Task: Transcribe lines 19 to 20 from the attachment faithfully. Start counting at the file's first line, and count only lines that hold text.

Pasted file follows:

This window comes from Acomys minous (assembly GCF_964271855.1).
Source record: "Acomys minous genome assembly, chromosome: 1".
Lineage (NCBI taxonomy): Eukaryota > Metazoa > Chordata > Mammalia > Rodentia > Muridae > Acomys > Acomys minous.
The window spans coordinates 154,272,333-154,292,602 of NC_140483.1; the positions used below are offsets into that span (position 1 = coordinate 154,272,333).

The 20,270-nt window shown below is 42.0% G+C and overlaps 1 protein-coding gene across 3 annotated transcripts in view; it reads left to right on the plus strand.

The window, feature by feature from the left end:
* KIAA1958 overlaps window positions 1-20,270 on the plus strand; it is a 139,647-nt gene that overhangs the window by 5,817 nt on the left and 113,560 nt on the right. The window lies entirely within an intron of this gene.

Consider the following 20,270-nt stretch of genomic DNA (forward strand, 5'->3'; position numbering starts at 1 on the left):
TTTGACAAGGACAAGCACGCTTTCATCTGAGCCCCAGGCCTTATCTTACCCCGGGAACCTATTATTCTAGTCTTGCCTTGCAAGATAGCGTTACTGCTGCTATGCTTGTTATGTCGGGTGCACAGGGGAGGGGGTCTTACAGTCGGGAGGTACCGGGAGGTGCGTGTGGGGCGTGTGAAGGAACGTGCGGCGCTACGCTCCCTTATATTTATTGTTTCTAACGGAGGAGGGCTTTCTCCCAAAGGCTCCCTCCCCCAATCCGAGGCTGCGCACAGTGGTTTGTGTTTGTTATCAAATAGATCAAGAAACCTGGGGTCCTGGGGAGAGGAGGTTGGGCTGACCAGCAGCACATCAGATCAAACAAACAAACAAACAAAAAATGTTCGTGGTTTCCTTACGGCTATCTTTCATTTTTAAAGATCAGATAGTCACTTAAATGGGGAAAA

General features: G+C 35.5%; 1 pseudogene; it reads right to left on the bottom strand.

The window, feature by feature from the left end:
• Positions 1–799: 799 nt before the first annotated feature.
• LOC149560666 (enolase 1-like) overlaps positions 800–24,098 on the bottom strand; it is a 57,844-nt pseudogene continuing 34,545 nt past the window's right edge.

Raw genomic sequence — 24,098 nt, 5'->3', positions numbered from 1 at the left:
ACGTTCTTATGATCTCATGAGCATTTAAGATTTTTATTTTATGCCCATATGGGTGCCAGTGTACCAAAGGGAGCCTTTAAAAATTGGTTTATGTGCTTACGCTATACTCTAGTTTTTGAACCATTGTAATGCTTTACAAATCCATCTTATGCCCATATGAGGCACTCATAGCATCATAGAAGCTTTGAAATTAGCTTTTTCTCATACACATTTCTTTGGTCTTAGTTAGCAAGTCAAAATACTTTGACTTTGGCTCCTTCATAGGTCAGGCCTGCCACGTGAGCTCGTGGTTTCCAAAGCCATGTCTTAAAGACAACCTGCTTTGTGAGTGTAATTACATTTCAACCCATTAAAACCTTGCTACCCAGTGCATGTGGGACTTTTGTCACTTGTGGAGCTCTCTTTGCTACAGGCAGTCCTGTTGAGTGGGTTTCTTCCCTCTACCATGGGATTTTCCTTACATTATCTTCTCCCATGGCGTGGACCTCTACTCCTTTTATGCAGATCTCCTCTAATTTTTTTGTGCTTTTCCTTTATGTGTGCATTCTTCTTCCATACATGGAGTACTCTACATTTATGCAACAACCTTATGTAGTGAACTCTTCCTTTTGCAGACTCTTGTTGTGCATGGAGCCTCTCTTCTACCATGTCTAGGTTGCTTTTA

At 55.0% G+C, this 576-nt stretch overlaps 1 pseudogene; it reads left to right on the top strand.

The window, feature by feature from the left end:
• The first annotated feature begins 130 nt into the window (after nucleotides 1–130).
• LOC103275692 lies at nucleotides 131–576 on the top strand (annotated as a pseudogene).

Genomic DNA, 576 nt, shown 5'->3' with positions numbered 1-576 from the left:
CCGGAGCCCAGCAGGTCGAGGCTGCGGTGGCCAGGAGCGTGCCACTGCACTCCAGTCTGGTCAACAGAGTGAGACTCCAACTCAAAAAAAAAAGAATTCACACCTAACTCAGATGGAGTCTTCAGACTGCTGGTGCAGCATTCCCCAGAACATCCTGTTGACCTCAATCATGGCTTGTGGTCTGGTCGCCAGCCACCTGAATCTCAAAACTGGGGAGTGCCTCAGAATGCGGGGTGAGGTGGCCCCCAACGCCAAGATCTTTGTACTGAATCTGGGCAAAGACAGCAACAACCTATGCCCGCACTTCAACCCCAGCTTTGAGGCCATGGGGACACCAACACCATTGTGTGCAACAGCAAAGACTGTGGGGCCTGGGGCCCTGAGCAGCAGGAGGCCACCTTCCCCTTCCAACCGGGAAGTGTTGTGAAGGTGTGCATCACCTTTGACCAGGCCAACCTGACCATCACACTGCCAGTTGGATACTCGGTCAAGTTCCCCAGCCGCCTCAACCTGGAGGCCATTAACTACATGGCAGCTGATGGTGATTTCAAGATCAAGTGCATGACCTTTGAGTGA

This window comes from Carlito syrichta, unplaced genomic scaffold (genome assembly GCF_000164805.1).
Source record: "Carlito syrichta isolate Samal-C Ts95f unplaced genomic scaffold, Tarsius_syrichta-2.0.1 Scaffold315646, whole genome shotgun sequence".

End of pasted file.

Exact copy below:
• LOC103275692 lies at nucleotides 131–576 on the top strand (annotated as a pseudogene).

Genomic DNA, 576 nt, shown 5'->3' with positions numbered 1-576 from the left: